A Chinese insurer, Anbang Insurance Group, was little-known before it acquired New York’s iconic Waldorf Astoria for $1.95 billion in 2015—the largest acquisition of a U.S. real estate asset by a Chinese buyer.
And the company has continued its buying spree by making two new bids that aim to expand its real-estate empire in the United States.
A consortium led by Anbang made a $12.8 billion bid for Starwood Hotels & Resorts Worldwide Inc. (HOT) on March 10, offering $76 a share in cash. This tops Marriott’s earlier bid of $63.74 (in cash and stock) and has a potential to derail the rival’s takeover plan.
Starwood has nearly 1,300 properties in 100 countries and owns famous brands like St. Regis, W, Westin, and Sheraton.
The offer implies a premium of 7.9 percent to Starwood’s closing price on March 11. Starwood’s shares rose after the company’s press release on March 14, disclosing the details of the unsolicited bid.
“Starwood has received a waiver from Marriott enabling it to engage in discussions with the Consortium in connection with its proposal,” said the company in its press release. Starwood entered discussions with the consortium on March 11 and the Marriott waiver will expire on March 17, according to the press release.
Both Marriott and Starwood announced on Nov. 16, 2015, that they had agreed to merge in a cash and stock deal that would value Starwood at $12.2 billion. The merger would create the world’s largest hotel company.
On March 14, Marriott reaffirmed its commitment to acquire Starwood and stated: “Marriott is confident that the previously announced merger agreement is the best course for both companies.” If Starwood walks away from the Marriott deal, it has to pay a break-up fee of $400 million.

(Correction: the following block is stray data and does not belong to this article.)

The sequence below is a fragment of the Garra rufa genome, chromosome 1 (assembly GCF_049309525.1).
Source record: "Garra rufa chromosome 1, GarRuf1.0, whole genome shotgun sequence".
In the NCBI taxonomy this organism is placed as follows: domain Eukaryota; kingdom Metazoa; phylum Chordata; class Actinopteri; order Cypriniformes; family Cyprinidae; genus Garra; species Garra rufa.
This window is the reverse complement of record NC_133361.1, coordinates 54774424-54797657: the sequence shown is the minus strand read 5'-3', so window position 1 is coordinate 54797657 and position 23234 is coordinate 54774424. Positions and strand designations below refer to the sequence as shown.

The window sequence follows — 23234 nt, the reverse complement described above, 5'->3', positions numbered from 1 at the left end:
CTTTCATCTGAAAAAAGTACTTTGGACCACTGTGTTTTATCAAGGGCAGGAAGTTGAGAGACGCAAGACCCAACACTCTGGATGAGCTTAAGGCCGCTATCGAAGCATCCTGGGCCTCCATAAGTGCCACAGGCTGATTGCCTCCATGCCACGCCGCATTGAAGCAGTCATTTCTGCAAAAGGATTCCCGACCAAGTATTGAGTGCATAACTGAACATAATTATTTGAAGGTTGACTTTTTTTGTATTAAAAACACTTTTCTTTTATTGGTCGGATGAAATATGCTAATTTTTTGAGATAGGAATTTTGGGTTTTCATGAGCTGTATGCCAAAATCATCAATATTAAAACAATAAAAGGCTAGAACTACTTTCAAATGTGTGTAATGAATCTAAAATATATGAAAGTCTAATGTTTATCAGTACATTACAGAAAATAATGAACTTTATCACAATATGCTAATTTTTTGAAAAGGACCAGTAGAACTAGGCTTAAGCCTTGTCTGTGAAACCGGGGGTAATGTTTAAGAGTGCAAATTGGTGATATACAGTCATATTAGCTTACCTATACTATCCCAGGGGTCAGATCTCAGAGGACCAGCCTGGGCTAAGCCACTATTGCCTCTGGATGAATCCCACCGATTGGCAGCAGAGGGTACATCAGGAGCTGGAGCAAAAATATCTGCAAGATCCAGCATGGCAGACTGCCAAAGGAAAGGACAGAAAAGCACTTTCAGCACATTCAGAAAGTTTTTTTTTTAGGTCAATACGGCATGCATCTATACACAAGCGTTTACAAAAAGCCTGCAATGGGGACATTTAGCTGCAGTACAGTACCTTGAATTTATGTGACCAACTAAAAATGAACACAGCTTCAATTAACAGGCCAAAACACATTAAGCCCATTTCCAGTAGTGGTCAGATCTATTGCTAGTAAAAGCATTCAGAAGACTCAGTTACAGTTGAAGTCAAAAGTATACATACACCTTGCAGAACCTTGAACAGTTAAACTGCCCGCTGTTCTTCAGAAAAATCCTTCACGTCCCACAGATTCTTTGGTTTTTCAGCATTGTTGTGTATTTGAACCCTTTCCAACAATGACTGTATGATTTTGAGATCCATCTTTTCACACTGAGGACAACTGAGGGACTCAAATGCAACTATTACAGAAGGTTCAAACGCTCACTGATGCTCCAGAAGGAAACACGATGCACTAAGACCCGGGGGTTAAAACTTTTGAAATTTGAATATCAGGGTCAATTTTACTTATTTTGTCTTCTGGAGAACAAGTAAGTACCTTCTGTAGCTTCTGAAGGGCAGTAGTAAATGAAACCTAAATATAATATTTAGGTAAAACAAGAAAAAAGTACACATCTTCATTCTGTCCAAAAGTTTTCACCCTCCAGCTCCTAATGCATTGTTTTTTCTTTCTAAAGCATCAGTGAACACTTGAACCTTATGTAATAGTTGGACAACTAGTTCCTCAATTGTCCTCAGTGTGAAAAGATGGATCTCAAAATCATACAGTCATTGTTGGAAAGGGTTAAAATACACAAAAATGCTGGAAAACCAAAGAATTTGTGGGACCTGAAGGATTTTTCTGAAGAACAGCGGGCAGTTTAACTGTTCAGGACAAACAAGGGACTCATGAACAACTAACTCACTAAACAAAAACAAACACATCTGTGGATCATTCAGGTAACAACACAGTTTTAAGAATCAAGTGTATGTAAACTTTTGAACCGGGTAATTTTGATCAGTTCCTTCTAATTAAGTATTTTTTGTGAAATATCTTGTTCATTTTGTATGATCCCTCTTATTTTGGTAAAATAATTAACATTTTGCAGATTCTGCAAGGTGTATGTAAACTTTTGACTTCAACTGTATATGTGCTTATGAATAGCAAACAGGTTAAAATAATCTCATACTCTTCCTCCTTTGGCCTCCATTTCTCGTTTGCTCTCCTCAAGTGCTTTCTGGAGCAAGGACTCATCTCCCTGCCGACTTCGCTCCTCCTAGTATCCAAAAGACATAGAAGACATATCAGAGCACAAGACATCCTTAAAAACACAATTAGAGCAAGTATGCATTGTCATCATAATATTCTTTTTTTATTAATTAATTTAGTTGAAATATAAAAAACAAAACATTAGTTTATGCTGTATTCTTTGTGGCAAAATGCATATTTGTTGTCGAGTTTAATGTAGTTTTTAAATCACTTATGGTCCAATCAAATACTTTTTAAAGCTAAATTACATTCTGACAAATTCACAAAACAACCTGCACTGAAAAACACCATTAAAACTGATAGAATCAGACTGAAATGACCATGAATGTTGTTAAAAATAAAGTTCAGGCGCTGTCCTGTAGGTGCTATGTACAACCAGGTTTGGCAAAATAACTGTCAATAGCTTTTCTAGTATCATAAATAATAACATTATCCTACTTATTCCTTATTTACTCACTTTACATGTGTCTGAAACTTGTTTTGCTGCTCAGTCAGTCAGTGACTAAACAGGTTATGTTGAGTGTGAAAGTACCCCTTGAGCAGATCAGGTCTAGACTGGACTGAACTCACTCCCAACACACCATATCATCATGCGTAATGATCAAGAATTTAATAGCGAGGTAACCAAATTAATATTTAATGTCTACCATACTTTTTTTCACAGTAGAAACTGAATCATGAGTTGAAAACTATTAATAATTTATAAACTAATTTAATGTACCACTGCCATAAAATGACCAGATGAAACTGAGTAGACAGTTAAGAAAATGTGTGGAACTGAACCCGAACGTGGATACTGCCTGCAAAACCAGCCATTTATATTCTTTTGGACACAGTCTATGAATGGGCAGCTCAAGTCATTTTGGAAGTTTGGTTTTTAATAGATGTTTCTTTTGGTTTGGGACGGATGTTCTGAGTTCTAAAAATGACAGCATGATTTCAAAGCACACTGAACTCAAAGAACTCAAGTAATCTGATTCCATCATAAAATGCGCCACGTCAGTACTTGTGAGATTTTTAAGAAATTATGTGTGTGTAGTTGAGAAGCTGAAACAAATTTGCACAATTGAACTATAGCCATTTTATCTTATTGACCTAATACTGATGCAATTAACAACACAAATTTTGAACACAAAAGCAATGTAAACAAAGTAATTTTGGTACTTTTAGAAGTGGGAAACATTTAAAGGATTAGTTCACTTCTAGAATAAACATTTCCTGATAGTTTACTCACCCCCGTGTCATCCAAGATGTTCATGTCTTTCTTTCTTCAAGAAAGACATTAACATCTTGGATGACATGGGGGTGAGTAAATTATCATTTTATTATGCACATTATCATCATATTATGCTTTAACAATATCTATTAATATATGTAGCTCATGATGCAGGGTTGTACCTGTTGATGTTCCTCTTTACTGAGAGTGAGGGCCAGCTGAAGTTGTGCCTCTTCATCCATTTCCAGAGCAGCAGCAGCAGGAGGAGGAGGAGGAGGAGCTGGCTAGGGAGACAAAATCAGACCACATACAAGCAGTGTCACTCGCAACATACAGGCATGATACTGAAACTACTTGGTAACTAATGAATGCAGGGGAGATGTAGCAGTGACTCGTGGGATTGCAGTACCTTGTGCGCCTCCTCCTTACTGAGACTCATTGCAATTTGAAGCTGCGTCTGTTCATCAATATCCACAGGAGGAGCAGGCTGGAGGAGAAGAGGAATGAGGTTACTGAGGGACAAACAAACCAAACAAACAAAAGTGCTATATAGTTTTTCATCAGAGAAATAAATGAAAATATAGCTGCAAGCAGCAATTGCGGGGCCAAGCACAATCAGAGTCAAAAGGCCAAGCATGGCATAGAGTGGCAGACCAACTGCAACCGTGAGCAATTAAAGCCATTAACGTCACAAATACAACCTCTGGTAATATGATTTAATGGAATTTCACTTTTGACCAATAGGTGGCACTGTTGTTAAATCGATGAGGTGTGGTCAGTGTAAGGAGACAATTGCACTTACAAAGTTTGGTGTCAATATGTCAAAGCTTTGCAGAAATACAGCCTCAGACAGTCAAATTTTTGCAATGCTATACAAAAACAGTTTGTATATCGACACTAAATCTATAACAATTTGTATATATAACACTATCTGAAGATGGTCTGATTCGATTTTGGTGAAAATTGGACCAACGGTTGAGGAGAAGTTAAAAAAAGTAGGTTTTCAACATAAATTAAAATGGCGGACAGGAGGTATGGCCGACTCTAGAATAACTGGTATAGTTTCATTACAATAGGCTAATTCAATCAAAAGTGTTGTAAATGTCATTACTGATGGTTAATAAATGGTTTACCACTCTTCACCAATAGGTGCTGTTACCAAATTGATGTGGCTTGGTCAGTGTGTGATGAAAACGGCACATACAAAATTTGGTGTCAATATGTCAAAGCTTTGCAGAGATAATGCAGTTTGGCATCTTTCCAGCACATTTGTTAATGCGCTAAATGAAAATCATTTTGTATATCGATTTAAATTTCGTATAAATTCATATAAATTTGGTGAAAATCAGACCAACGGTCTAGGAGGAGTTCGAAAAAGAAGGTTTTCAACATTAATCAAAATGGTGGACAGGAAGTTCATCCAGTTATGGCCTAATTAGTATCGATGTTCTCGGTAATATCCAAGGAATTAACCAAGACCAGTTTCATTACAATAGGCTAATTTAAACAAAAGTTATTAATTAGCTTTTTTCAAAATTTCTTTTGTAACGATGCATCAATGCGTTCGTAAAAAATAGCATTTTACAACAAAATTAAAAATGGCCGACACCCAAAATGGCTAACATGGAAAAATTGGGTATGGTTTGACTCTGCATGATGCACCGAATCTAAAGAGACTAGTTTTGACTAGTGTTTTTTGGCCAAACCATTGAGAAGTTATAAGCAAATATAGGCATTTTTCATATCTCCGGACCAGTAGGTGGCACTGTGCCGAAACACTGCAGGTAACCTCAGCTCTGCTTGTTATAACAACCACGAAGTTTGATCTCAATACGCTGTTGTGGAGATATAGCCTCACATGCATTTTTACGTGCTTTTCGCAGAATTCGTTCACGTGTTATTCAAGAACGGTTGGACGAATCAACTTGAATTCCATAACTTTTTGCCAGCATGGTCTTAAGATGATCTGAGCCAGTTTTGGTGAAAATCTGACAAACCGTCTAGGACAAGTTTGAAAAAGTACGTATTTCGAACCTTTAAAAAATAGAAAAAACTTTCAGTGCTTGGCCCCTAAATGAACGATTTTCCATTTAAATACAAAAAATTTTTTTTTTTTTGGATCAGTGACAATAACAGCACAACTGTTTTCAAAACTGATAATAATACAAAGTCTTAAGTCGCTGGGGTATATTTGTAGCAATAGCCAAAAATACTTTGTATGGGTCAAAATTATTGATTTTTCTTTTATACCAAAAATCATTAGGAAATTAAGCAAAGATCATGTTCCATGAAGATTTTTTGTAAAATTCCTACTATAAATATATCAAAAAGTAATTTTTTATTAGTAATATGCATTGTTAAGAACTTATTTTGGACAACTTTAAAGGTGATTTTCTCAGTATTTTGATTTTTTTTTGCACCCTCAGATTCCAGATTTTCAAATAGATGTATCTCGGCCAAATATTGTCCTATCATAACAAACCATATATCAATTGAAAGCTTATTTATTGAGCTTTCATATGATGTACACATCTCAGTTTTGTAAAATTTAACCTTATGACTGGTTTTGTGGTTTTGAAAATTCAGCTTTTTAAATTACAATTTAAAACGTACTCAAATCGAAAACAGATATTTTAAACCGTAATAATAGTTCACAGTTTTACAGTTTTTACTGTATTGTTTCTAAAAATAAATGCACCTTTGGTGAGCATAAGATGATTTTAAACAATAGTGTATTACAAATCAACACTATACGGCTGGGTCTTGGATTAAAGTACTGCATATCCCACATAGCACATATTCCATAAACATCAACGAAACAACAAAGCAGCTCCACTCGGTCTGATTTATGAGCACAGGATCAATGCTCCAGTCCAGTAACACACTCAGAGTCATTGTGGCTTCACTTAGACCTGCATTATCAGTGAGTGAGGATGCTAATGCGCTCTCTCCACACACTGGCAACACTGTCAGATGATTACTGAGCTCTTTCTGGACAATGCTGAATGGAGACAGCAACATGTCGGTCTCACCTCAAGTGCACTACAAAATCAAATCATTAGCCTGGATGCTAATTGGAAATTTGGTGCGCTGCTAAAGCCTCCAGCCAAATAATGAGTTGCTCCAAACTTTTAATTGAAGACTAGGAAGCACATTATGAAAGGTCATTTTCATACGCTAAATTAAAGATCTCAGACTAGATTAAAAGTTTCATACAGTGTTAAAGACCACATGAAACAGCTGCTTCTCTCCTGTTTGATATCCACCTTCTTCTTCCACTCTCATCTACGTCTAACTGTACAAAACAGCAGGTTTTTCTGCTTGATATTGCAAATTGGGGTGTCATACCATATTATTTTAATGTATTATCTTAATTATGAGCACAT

“In our view, nothing changes unless a firm offer is put on the table. If that happens, we believe that Marriott may slightly improve the terms of its offer and emerge as the winning bidder,” wrote Nomura Securities analyst Harry Curtis in a note.
Marriott and Starwood would be able to make more money from the combined lodging platform, according to Curtis. However, Anbang does not offer such future synergies. “Even if Anbang firms up its offer, it may need to come up with a higher price. In our view, Marriott remains the best long-term partner for Starwood shareholders,” said Curtis.
Anbang has also agreed to buy Strategic Hotels & Resorts Inc. from Blackstone, a private equity group, for $6.5 billion on March 12.
The deal came just three months after Blackstone purchased the U.S. luxury-resort company. Anbang’s price is about $450 million more than what Blackstone had paid in December.
Blackstone had been planning to sell individual properties in the portfolio. But Anbang made a pre-emptive offer for the entire company, according to a Bloomberg news report.
With this acquisition, Anbang will gain a substantial presence in luxury properties, including a number of Four Season resorts, San Diego’s Hotel del Coronado, and Manhattan’s JW Marriott Essex House.
Anbang’s move is the latest by Chinese companies looking to invest in U.S. real estate, which is considered a safe haven. U.S. real estate is especially attractive for insurance companies that seek high investment returns as well as diversification.
With the easing of restrictions over the past few years, Chinese insurers are now able to invest up to 15 percent of their total assets in offshore real estate.
“These [acquisitions] are consistent with the trend we have seen in the last couple of years. It makes sense for Chinese institutions to acquire major U.S. hotel chains,” said Michael Meyer, president of F&T Group, a real estate development company, in a phone interview. Hotel chains with underlying real estate assets provide good hedging against weak Chinese economy and currency, according to Meyer.
“I would expect this trend to continue at a great pace in 2016 for both hotels and other real estate classes,” he said.